Gulf Keystone (LON:GKP) has said drilling is underway on the Shaikan-6 well in Kurdistan.
Work began on December 16 on this, the company’s fourth deep appraisal well and the tenth in total across all its projects in the semi-autonomous region of northern Iraq.
Chief operating officer John Gerstenlauer said: “This number of completed and current exploration and appraisal wells comfortably places Gulf Keystone among top three operators in the region.
“As part of our high impact drilling campaign, planned and funded through 2012, the Shaikan-5 and Shaikan-6 appraisal wells will provide us with better understanding of the flanks of the massive Shaikan structure and its yet untapped resources.
Shaikan is estimated to contain 8 billion barrels of crude calculated on a P90 basis – meaning the oil has a 90 per cent certainty of being produced. The P10 value is 13.4 billion barrels, giving a mean figure of10.5 billion barrels.
The world class nature of the block and the company’s other assets mean GKP is now being talked about as a potential bid target – so much so it was yesterday forced to deny takeover speculation swirling the Square Mile.
Shaikan is the company’s most advanced prospect and has the potential to be the world’s next super-giant oil find. The company currently holds a 75 per cent interest.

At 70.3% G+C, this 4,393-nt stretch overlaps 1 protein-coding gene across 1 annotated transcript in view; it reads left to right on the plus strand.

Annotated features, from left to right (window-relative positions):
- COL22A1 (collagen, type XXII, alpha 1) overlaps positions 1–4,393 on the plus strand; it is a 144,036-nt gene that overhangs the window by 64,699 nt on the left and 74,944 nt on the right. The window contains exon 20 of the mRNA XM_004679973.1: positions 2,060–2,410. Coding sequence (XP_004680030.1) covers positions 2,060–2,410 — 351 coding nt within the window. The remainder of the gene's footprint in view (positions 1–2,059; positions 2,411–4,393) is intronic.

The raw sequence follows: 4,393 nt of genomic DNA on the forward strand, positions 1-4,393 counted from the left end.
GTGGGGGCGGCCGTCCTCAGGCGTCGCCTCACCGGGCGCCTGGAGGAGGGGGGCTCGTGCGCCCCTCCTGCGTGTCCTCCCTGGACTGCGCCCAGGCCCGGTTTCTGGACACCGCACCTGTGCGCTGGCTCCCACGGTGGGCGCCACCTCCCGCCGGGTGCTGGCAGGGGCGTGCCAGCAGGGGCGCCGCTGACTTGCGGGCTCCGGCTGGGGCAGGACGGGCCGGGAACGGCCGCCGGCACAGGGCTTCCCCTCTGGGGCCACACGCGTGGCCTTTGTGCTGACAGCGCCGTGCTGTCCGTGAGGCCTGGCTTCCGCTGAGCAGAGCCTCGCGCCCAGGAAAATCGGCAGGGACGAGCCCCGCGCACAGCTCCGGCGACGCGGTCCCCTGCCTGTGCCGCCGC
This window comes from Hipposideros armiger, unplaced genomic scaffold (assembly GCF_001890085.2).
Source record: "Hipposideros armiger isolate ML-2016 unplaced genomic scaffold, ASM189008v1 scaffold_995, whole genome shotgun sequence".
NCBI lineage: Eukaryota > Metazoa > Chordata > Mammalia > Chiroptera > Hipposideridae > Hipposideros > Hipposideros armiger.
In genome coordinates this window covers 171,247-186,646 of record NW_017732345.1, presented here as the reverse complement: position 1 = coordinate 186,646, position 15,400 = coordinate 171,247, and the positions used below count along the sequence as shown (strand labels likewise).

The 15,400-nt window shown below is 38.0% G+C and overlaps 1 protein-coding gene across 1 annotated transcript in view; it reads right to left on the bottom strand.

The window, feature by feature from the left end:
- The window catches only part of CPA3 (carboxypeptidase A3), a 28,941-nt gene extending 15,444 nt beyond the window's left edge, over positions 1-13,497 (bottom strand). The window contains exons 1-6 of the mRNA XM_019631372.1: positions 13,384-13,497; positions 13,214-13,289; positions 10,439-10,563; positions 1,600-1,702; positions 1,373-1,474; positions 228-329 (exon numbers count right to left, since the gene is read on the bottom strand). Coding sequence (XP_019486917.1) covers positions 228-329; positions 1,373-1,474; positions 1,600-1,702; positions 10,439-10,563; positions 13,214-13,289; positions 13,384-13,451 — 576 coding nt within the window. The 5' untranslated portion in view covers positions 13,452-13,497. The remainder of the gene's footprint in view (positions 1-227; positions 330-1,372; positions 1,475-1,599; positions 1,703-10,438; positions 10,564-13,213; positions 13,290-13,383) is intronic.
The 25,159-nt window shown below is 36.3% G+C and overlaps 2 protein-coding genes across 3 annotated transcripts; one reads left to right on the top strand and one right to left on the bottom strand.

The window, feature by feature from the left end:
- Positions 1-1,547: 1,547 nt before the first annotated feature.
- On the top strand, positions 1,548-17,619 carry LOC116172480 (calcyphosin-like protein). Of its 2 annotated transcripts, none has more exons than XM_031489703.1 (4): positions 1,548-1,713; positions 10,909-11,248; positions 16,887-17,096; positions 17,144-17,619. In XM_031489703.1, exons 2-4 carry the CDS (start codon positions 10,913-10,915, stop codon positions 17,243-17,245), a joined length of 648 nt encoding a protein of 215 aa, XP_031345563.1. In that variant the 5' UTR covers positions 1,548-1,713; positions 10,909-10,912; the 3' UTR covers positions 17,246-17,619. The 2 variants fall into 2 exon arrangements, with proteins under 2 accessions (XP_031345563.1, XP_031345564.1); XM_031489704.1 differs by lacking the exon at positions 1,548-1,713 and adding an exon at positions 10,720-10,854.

According to analysts the nearby Ber Bahr field could be even bigger.
It is operated by Turkish outfit Genel Energy, which has a 40 per cent interest, as has Gulf Keystone. The remainder is owned by the Kurdistan Regional Government.
Gulf Keystone has a 20 percent working interest in the Akri-Bijeel, which is operated by of MOL Group, which holds an 80 percent working interest in the block.
And it recently announced plans to sell its interest in this field to concentrate on other prospects.
Gulf Keystone has made remarkable progress in the last 18 months with a high impact drilling programme that wouldn’t look out of place at one of the larger independents.
A recent US$200 million share placing underlined the shareholder support the company enjoys and has allowed the explorer to move full throttle into the next phase of development.
In a research note published recently, American investment bank Citi said Kurdistan is set for a “major period of news flow” as independent exploration companies embark on ambitious drilling campaigns in the semi-autonomous region.
Based on data from the US Geological Society, Kurdistan could hold over 50 billion barrels of oil – which means it is comparable in scale to Libya.
Counterbalancing this excitement is uncertainty over the production sharing contracts being issued by Kurdistan, which are still being disputed by the authorities in Baghdad.
These concerns are further exacerbated by the news that some oil companies aren’t receiving full payment for their oil exports.
“Both issues are unlikely to be resolved until and Iraqi oil and gas law is ratified, in our view,” Citi said in the recent note penned by Michael Alsford and Mukhtar Garadagh.